Front offices searching for experience in the NBA Draft need to look no further than Delon Wright.
At 23 he's one of the oldest players in this year's class, and he's had the unique experience of being around the NBA scene while watching his brother, Dorell, come up through the league as an 11-year role player. It's that experience of already knowing what to expect once he hears his name called on June 25, as well as his four seasons of collegiate basketball that make him believe he'll be able to step in right away and contribute to an NBA team.
As collegiate prospects became starstruck at last night's NBA Draft Combine working out in front of and interviewing with the likes of Hall of Famers Larry Bird, Pat Riley and others, it was something Wright was already accustomed to. His brother began his career in Miami, playing with future Hall of Famers Dwyane Wade and Shaquille O'Neal, while also making stops in Golden State, Philadelphia and currently Portland.
"My brother has been in the league 11 years, so I’ve seen all these guys within that 11 years," he said at the combine. "So I’ve seen Pat Riley for 6 years straight. I’m accustomed to it."
[NBA DRAFT PROFILE: Utah G Delon Wright]
Delon grew up and played high school basketball in Los Angeles while his brother played in Miami, but he attended City College of San Francisco when Dorell signed with the Warriors in 2011. And though the two haven't been around each other as much with Delon heading to Salt Lake City to play with the Utes the past two years, Dorell has been a guiding presence for his younger brother as he prepares to join him in the NBA.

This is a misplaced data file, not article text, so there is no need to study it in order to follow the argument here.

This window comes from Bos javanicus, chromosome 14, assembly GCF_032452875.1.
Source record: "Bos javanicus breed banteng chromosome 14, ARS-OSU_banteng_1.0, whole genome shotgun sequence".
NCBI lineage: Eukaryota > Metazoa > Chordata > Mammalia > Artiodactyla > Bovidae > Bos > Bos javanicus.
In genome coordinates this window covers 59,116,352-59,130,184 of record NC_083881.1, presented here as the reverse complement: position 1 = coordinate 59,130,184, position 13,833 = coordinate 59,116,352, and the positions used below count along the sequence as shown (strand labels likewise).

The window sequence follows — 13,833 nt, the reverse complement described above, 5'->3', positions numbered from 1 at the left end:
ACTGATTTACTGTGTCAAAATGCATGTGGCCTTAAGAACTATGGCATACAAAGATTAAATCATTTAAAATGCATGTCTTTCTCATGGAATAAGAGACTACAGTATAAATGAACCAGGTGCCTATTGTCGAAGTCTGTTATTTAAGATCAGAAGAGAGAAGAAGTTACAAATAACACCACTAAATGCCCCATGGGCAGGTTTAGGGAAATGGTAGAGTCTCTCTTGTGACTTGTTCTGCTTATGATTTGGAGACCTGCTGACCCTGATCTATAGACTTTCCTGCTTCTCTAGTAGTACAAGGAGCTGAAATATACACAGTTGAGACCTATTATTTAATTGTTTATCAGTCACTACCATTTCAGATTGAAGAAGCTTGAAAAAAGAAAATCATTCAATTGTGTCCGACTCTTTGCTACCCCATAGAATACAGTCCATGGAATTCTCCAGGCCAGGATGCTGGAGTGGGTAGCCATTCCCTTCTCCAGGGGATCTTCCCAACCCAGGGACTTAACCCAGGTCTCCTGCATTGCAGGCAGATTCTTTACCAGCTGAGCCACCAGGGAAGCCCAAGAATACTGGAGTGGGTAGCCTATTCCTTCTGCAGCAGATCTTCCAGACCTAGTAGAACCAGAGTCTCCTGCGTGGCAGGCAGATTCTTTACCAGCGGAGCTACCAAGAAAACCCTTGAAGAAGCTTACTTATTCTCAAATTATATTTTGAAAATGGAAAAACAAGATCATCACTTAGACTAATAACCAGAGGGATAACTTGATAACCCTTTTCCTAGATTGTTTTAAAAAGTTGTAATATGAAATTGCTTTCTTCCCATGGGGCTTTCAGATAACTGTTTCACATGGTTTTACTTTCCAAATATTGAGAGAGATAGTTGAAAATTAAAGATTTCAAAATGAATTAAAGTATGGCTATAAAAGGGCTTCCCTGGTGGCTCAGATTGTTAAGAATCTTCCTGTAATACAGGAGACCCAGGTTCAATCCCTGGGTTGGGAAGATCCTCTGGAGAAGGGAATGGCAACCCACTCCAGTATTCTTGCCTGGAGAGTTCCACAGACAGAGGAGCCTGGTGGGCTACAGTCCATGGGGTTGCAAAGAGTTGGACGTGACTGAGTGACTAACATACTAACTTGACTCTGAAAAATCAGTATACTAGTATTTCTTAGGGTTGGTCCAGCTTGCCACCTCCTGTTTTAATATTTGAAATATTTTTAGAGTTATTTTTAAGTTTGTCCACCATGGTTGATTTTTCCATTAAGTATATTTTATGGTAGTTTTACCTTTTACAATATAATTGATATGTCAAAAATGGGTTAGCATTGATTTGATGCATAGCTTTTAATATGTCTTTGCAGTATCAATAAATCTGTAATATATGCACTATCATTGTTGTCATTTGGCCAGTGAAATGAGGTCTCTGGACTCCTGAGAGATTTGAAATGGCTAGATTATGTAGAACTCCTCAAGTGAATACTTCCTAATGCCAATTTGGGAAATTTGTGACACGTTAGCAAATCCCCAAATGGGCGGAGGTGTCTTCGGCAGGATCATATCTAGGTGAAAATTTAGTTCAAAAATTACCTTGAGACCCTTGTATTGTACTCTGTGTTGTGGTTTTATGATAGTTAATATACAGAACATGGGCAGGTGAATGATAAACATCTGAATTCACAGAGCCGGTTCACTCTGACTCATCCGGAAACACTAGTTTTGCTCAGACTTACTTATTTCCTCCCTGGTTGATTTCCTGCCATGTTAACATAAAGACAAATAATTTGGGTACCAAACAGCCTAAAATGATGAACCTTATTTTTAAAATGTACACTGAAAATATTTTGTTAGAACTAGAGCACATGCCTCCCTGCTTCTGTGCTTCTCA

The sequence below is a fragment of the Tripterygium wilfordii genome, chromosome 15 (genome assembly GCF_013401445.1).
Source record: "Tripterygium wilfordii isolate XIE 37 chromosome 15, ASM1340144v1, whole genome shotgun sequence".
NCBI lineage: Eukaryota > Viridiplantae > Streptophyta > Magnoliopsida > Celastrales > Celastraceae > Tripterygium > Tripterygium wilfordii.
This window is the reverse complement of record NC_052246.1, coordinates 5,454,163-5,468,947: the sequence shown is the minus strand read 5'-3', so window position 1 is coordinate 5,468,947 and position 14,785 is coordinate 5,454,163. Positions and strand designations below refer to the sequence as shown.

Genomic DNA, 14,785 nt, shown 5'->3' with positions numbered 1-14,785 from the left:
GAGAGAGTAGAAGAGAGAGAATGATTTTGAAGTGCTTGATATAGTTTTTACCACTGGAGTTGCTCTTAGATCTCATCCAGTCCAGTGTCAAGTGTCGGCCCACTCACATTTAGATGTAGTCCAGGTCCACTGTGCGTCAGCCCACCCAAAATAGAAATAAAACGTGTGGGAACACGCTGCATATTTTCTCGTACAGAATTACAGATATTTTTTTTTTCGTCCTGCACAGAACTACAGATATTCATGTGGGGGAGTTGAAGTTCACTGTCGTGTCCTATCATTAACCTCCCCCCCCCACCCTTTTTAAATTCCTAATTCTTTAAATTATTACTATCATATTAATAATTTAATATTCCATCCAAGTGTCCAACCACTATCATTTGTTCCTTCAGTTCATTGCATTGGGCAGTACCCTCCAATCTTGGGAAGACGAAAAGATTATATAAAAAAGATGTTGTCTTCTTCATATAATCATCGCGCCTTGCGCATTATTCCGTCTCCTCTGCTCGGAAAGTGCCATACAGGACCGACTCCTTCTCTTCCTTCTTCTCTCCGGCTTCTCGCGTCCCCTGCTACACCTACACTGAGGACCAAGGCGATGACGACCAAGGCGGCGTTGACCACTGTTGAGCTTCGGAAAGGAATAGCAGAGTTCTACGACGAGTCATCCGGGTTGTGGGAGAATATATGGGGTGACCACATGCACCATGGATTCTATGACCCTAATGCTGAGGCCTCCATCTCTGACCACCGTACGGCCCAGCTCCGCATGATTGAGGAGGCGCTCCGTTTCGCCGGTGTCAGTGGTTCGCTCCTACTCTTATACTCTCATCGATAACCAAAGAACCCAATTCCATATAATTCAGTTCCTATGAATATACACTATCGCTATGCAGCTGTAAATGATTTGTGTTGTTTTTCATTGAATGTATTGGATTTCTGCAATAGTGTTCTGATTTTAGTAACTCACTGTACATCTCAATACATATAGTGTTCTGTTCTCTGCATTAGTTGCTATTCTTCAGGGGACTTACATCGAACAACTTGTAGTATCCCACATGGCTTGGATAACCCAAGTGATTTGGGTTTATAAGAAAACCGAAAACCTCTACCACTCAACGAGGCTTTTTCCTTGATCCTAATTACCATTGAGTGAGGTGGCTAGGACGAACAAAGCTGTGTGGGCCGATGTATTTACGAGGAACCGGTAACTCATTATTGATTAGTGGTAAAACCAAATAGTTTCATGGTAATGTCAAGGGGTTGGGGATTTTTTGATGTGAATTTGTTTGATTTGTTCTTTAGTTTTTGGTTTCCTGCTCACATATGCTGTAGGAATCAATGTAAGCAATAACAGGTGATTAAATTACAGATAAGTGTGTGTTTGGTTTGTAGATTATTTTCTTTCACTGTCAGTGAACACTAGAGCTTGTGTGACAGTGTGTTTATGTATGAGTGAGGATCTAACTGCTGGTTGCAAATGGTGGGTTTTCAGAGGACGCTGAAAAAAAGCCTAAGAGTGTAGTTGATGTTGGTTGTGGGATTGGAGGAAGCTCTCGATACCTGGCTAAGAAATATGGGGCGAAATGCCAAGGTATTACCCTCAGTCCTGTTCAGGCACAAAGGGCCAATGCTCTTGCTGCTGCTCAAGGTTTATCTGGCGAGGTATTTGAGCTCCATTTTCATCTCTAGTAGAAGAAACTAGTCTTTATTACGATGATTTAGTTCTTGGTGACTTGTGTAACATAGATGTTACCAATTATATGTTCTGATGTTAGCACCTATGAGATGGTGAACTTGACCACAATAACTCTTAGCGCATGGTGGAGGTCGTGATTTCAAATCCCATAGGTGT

"He’s been around and he’s able to tell me things some of these players wouldn’t know because he’s on the inside," he admitted. "So he’s been helping me with that. Little things. Telling me to stay hungry."
Dorell and Delon aren't entirely the same. Dorell entered the NBA straight out of high school, so his pre-draft experience was different from the one Delon is currently going through.
Second, Dorell made his mark as an outside shooter. At 6-foot-7, Dorell has made 36.5 percent of his triples since entering the league in 2004. He even led the NBA with 194 3-pointers made in 2010-11 in his first season with the Warriors.
It's an area Delon will have to improve at the next level. A 6-foot-5 point guard who won the Bob Cousy Award in 2015 after averaging 14.5 points and 5.1 assists per game for the Utes, he showed marked improvement from the outside - improving from 22 percent from deep as a freshman to 35.6 percent as a sophomore - but still needs to prove it was more than a one-year outlier. It wasn't a big part of his game, either, as he made just 26 triples in 35 games.
"That’s my main focus," he said of his outside shooting. "Getting a lot of reps, we’re shooting a lot of NBA 3’s, even further behind the line. We’re just putting up shots and getting my confidence (up)."
If Wright can improve that outside shot, he stands to become a quality role player. At 6-foot-5 he has excellent length and quickness for the position, averaging 2.3 steals per game in his two seasons with the Utes while also earning All-Pac 12 Defensive Team honors. His playmaking was a boon for Utah, which advanced to the Elite Eight behind stellar performances from their senior point guard. He rebounds well for his position - 5.8 boards per game in two seasons - and was one of five guards in the country to average at least two steals and one block per game.
The experienced Wright knows what to expect coming in, and as a fringe first-round prospect he could find himself on a contender looking for length and playmaking on the second unit.
"I’ll be ready to play right away. For a team that drafts me I hopefully won’t be one of those project players. I think that’s one thing I can offer right now."